Otolaryngologists can affect change by working together

April 2019 – Vol. 38, No. 3

Advocacy in the medical association world is a broad term that encompasses a wide range of activities across many fronts with the end goal of defining and delivering the best healthcare outcomes for our patients. Typically, areas that receive the highest attention and resources include federal and state legislation, regulatory agencies, and private payer issues. More recently, patient-centered areas, including underrepresented populations, have gained traction, as have “physician wellness” paradigms. All who regularly participate in the advocacy arena recognize that every one of these areas require ongoing diligence to fairly represent members and their patients in the rapidly changing system we live in. Success today does not guarantee success in the future in any of these areas.

James C. Denneny III, MD

A perfect example of this is detailed by Robert K. Jackler, MD, in his article, “What every otolaryngologist should know about electronic cigarettes, especially JUUL.” The physician community was late to get into the game as the dangers of cigarette, cigar, and pipe smoking became apparent. Safety warnings related to these products were several decades behind the evidence. As the smoking population has decreased in the United States, many, including myself, relaxed and thought things were under control. We all enjoy being able to go into public places and not be subjected to a cloud of smoke. I am embarrassed to say that in my naïveté of the current situation regarding e-cigarettes, I was virtually unaware of the propagation of new products with ever-accelerating levels of nicotine in them. These products have been heavily marketed to adolescents who are highly susceptible to current marketing strategies and addiction itself.

The AAO-HNS has regularly participated in the promotion of strict regulation of tobacco products by the FDA, including, most recently, exotic cigars and e-cigarettes, and routinely signed on to letters of support for regulation and legislation in these areas. Despite participating in these efforts, I was unaware of the rapid expansion that these products have enjoyed. It is incumbent on the medical profession, including otolaryngology, to advocate for adequate regulation, studies of the clinical consequences of the products, and protections for the patients in these areas before Congress and the FDA. In the past, we have promoted and participated in the “Great American Smoke-out,” “Through with Chew” and other campaigns with public health benefit. We should be equally concerned about the e-cigarette issue and work with other organizations to “spread the word” of what is going on. We will be adding a feature on our new patient-centered website, ENThealth.org, under our “Be ENT Smart” section alerting the public to the dangers of this product.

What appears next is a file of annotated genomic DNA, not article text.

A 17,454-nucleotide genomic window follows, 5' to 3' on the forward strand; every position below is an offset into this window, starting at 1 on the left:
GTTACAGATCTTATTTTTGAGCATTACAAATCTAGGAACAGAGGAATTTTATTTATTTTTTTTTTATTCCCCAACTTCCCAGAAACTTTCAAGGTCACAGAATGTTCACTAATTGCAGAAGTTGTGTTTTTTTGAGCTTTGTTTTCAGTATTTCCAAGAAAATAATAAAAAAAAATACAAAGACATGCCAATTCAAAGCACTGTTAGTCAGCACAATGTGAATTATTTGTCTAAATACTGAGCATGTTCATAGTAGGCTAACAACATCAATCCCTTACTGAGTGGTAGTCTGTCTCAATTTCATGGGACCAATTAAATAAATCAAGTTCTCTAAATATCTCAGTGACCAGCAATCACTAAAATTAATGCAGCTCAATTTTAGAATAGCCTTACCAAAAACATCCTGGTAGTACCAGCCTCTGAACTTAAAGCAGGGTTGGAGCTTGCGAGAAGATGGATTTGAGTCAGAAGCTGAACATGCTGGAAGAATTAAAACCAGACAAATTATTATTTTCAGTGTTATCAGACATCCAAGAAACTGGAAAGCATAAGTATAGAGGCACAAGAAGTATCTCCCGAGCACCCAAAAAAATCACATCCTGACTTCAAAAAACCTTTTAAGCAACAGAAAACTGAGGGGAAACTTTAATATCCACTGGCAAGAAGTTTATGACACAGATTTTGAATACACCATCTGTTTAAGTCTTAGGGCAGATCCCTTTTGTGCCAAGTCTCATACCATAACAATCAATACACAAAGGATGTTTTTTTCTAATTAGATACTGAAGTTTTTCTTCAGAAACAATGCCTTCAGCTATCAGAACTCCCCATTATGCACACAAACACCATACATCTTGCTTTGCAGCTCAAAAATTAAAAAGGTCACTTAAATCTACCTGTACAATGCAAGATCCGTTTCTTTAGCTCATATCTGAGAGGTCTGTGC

We will continue to celebrate and promote public relation campaigns such as “World Voice Day” and “Better Speech and Hearing Month,” as well as promote HPV vaccination, pneumococcal vaccination, cytomegalovirus (CMV) testing in those with hearing loss, and vaccination against herpes zoster, but the e-cigarette issue warrants a more aggressive short- and medium-term strategy. I would like to thank Dr. Jackler for supplying this article in this issue highlighting the need for active engagement to combat this mushrooming problem.

When working together, otolaryngology as a specialty, even though small, can have significant influence in affecting policies and regulations contributing directly to our members’ ability to provide the best value-based care for their patients. Just in the last year, information received from our members has allowed the Academy to successfully promote concerns that were adversely affecting or had the potential to adversely affect the delivery of patient care. These included efforts with the American Academy of Otolaryngic Allergy (AAOA) to work with the United States Pharmacopeia (USP) and the Federal Drug Administration (FDA) to clarify sterilization requirements related to both allergy testing and immunotherapy; the timely, data-driven responses to the Medicare proposed rule involving the modifier 25, evaluation and management (E/M) collapse, and intellectual property related to specialty-specific reporting measures; conversations with the Joint Commission that resulted in their public pronunciation of policies affecting sterilization of office instruments and scopes as well as pediatric airway endoscopy equipment; and most recently, in our response to the American Board of Medical Specialties (ABMS) “Vision Initiative” draft recommendations that were influential in modifying several of the most concerning proposals as seen by our members. These recent successes confirm what we can do as a specialty when working together.